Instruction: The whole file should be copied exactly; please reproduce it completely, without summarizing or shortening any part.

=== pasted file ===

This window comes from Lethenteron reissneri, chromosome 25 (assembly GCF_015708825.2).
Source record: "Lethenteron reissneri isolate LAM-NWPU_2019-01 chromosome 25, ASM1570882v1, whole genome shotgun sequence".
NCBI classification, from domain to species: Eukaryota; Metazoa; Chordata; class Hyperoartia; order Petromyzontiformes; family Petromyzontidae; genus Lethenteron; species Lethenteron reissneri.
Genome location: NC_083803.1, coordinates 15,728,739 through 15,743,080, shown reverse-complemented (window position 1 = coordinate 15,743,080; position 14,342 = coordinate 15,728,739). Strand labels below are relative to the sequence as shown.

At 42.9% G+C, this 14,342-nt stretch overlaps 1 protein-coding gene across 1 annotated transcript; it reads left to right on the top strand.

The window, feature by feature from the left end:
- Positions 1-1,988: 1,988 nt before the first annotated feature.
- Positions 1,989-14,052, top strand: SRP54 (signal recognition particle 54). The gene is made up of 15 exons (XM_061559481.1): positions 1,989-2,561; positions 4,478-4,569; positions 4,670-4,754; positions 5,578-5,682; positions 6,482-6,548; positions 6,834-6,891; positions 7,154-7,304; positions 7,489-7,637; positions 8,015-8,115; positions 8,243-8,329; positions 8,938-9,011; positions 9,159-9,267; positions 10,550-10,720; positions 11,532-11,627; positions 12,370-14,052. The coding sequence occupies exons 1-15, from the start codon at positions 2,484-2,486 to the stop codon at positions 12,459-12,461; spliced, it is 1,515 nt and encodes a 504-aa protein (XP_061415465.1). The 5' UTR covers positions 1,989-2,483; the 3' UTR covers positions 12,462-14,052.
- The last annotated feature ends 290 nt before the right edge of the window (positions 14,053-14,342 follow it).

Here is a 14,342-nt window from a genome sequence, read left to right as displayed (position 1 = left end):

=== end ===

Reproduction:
This window comes from Lethenteron reissneri, chromosome 25 (assembly GCF_015708825.2).
Source record: "Lethenteron reissneri isolate LAM-NWPU_2019-01 chromosome 25, ASM1570882v1, whole genome shotgun sequence".
NCBI classification, from domain to species: Eukaryota; Metazoa; Chordata; class Hyperoartia; order Petromyzontiformes; family Petromyzontidae; genus Lethenteron; species Lethenteron reissneri.
Genome location: NC_083803.1, coordinates 15,728,739 through 15,743,080, shown reverse-complemented (window position 1 = coordinate 15,743,080; position 14,342 = coordinate 15,728,739). Strand labels below are relative to the sequence as shown.

At 42.9% G+C, this 14,342-nt stretch overlaps 1 protein-coding gene across 1 annotated transcript; it reads left to right on the top strand.

The window, feature by feature from the left end:
- Positions 1-1,988: 1,988 nt before the first annotated feature.
- Positions 1,989-14,052, top strand: SRP54 (signal recognition particle 54). The gene is made up of 15 exons (XM_061559481.1): positions 1,989-2,561; positions 4,478-4,569; positions 4,670-4,754; positions 5,578-5,682; positions 6,482-6,548; positions 6,834-6,891; positions 7,154-7,304; positions 7,489-7,637; positions 8,015-8,115; positions 8,243-8,329; positions 8,938-9,011; positions 9,159-9,267; positions 10,550-10,720; positions 11,532-11,627; positions 12,370-14,052. The coding sequence occupies exons 1-15, from the start codon at positions 2,484-2,486 to the stop codon at positions 12,459-12,461; spliced, it is 1,515 nt and encodes a 504-aa protein (XP_061415465.1). The 5' UTR covers positions 1,989-2,483; the 3' UTR covers positions 12,462-14,052.
- The last annotated feature ends 290 nt before the right edge of the window (positions 14,053-14,342 follow it).

Here is a 14,342-nt window from a genome sequence, read left to right as displayed (position 1 = left end):